Friday, July 26, 2013

Trollope's knights and saints

Reading Erich Auerbach’s literary history Mimesis (1946), I came across a description of Anthony Trollope’s novels in a surprising place, the chapter on Chrétien de Troyes’s 12th century courtly romances.  I will add some boldface to bend the long quotation to my purposes:

The ethics of feudalism, the ideal conception of the perfect knight, thus attained a very considerable and very long-lived influence.  Concepts associated with it – courage, honor, loyalty, mutual respect, refined manners, service to women – continued to cast their spell on the contemporaries of completely changed cultural periods.  Social strata of later urban and bourgeois provenance adopted this ideal, although it is not only class-conditioned and exclusive but also completely devoid of reality.  As soon as it transcends the sphere of mere conventions of intercourse and has to do with the practical business of the world, it proves inadequate and needs to be supplemented, often in a manner most unpleasantly in contrast to it.  But precisely because it is so removed from reality, it could – as an ideal – adapt itself to any and every situation, at least as long as there were ruling classes at all.  (Ch. 6, 137)

Auerbach’s main purpose in this chapter is to describe the strange way Chrétien’s fictional world of knightly adventures includes nothing unrelated to the adventures themselves, nothing in the landscape or society.  The purpose of a knight is to go on adventures; the purpose of adventures is to create knights.  This is all completely contrary to the technique of Trollope; almost  contrary to the form of the modern novel.

Except it is clear, if I adjust my lens a bit, that Trollope tests and develops his young gentlemen by sending them on perilous adventures.  Johnny Eames, in The Small House at Allington, defeats a fierce beast and in the service of a lady wins a joust with a more powerful knight.  In The Last Chronicle, Eames goes on a long quest, escapes the clutches of a Morgan le Fay sort of woman, and nearly jousts with Major Grantly, the novel’s romantic lead.  He is even on horseback in that scene, with the Major in a gig.  It is all a misunderstanding.  I am talking about Chapter 27, “A Hero at Home.”  I am not making this up.

Major Grantly’s knightly duty is actually borrowed from the courtly love period, a bit later than Chrétien.  He must sacrifice (some of) his wealth and happiness to protect a lady from disgrace – I mentioned this plot yesterday.  He is perhaps less of a knight and more of a perfect courtier, doing the most honorable if not necessarily most wise action possible.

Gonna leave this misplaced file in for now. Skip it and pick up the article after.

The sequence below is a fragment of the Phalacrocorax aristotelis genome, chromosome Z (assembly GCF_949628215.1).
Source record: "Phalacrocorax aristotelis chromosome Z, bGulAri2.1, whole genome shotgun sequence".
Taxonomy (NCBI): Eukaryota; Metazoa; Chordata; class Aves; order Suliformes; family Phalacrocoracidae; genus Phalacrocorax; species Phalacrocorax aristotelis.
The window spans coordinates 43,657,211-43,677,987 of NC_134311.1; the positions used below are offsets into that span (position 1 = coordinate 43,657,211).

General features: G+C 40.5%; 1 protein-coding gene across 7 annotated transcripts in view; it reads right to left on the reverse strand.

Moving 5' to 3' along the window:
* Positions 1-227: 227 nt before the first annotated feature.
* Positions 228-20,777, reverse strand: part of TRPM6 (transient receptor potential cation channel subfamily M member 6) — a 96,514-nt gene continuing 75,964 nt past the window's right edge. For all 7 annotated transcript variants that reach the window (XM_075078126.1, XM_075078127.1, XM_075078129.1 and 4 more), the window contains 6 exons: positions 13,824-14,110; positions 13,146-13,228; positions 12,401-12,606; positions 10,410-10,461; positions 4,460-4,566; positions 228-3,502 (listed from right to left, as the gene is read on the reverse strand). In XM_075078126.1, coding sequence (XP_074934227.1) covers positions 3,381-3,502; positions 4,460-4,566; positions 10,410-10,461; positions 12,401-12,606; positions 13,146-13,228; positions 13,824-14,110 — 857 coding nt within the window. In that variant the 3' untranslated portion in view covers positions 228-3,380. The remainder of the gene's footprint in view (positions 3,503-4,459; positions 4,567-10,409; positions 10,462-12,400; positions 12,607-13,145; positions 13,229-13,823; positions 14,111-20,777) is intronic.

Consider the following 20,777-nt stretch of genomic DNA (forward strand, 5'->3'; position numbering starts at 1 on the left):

It would be possible to work through this exercise with other characters and in other novels (in Orley Farm and Framley Parsonage, at least).  The great tension is that Trollope simultaneously believes in the value of courage, honor, etc. exhibited by his heroes but simultaneously intuits Auerbach’s notion that this particular configuration of these ideals were developed hundreds of years ago for a class that no longer exists.

Similarly, one could map the behavior of Trollope’s women onto feminine ideals of courtly love, although I do not detect the same anxiety – look at  a character like the nouveau riche yet genteel Miss Dunstable who is ideally adept at casting aside social constraint when necessary.  Perhaps he trusts the women more.  As a knightly gentlemen, that is his duty.

Two important characters are built from a different ideology.  Curiously it, too, is a medieval survival.  Reverend Harding, introduced in The Warden and appearing throughout the series, and Reverend Crawley, center of The Last Chronicle, are modeled after saints.  Crawley, accused of a crime, fearing for his sanity, at one point fantasizes that “[a] sentence of penal servitude for life, without any trial, would be of all things the most desirable” (Ch. 62).  Crawley is, metaphorically, a flagellant.  An earlier passage, where Crawley compares his sufferings to those of a stylite hermit, is almost shocking – these are the thoughts of an Anglican priest?

Of what sort had been the life of the man who had stood for years on the top of a pillar?  But then the man on the pillar had been honoured by all around him.  And thus, though he had thought of the man on the pillar to encourage himself by remembering how lamentable had been that man's suffering, he came to reflect that after all his own sufferings were perhaps keener than those of the man on the pillar. (Ch. 41)

Crawley is a great sinner, as this passage shows, a proud man aspiring to sainthood, while Harding is a saint of the meek and mild, good and kind species.  They are both gentlemen, too, just like the cavaliers John Eames and Major Grantly, but an alternative type, perhaps also becoming obsolete.

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